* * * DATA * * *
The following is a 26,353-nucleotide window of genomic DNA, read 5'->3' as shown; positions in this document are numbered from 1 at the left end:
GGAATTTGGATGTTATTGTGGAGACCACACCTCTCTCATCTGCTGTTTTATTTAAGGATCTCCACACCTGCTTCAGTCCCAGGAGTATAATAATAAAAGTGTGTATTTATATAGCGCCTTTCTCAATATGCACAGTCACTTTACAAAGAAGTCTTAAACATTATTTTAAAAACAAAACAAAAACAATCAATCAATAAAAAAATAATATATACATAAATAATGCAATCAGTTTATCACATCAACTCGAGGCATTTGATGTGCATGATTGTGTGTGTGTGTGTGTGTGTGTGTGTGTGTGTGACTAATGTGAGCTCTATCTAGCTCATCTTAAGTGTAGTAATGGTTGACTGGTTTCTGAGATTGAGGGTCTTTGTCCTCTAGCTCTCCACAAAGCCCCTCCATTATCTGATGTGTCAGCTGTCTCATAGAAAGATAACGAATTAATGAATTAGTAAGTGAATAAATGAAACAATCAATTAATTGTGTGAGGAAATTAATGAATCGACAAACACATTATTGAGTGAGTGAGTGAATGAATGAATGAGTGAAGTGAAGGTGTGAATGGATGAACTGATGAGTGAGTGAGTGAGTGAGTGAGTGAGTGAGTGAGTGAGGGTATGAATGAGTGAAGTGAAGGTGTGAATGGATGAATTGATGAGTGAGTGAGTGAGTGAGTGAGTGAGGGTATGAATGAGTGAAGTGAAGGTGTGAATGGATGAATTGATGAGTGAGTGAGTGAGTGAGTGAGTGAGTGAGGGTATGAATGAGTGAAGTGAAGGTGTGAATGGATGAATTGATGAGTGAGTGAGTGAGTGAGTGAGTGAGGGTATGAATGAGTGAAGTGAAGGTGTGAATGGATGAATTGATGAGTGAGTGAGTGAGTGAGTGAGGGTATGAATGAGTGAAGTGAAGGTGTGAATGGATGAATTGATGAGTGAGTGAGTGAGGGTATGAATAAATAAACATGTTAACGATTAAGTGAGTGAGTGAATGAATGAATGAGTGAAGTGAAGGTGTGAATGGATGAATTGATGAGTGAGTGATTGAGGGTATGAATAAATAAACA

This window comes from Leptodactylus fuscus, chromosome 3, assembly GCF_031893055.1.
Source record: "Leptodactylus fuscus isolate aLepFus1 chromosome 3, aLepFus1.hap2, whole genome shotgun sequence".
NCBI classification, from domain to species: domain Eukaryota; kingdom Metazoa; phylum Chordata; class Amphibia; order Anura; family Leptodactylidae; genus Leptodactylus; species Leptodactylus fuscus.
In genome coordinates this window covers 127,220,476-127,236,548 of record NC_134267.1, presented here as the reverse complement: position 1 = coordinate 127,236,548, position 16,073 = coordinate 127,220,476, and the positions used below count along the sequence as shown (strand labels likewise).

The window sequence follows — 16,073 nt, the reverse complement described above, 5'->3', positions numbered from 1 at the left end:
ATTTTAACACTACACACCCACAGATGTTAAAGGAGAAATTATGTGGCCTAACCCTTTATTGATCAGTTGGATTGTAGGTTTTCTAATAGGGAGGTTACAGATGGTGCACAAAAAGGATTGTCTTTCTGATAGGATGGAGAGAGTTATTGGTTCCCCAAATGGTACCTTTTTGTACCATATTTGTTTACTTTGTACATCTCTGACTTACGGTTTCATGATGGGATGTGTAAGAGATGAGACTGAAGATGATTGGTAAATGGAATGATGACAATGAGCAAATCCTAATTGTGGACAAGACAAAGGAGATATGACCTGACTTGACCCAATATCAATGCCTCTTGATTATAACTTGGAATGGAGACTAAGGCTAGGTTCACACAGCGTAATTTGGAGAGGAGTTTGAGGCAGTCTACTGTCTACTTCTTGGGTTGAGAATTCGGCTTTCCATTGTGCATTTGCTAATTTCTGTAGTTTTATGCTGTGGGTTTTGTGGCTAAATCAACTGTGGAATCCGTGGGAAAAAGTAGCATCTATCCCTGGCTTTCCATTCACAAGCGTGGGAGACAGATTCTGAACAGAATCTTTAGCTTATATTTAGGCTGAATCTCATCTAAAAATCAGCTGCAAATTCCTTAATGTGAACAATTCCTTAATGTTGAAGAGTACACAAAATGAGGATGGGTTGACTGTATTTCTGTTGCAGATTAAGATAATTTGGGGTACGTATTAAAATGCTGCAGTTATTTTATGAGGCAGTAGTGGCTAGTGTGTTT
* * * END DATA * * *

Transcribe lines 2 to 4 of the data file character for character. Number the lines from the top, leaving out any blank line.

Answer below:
GGAATTTGGATGTTATTGTGGAGACCACACCTCTCTCATCTGCTGTTTTATTTAAGGATCTCCACACCTGCTTCAGTCCCAGGAGTATAATAATAAAAGTGTGTATTTATATAGCGCCTTTCTCAATATGCACAGTCACTTTACAAAGAAGTCTTAAACATTATTTTAAAAACAAAACAAAAACAATCAATCAATAAAAAAATAATATATACATAAATAATGCAATCAGTTTATCACATCAACTCGAGGCATTTGATGTGCATGATTGTGTGTGTGTGTGTGTGTGTGTGTGTGTGTGTGACTAATGTGAGCTCTATCTAGCTCATCTTAAGTGTAGTAATGGTTGACTGGTTTCTGAGATTGAGGGTCTTTGTCCTCTAGCTCTCCACAAAGCCCCTCCATTATCTGATGTGTCAGCTGTCTCATAGAAAGATAACGAATTAATGAATTAGTAAGTGAATAAATGAAACAATCAATTAATTGTGTGAGGAAATTAATGAATCGACAAACACATTATTGAGTGAGTGAGTGAATGAATGAATGAGTGAAGTGAAGGTGTGAATGGATGAACTGATGAGTGAGTGAGTGAGTGAGTGAGTGAGTGAGTGAGTGAGGGTATGAATGAGTGAAGTGAAGGTGTGAATGGATGAATTGATGAGTGAGTGAGTGAGTGAGTGAGTGAGGGTATGAATGAGTGAAGTGAAGGTGTGAATGGATGAATTGATGAGTGAGTGAGTGAGTGAGTGAGTGAGTGAGGGTATGAATGAGTGAAGTGAAGGTGTGAATGGATGAATTGATGAGTGAGTGAGTGAGTGAGTGAGTGAGGGTATGAATGAGTGAAGTGAAGGTGTGAATGGATGAATTGATGAGTGAGTGAGTGAGTGAGTGAGGGTATGAATGAGTGAAGTGAAGGTGTGAATGGATGAATTGATGAGTGAGTGAGTGAGGGTATGAATAAATAAACATGTTAACGATTAAGTGAGTGAGTGAATGAATGAATGAGTGAAGTGAAGGTGTGAATGGATGAATTGATGAGTGAGTGATTGAGGGTATGAATAAATAAACA

This window comes from Leptodactylus fuscus, chromosome 3, assembly GCF_031893055.1.
Source record: "Leptodactylus fuscus isolate aLepFus1 chromosome 3, aLepFus1.hap2, whole genome shotgun sequence".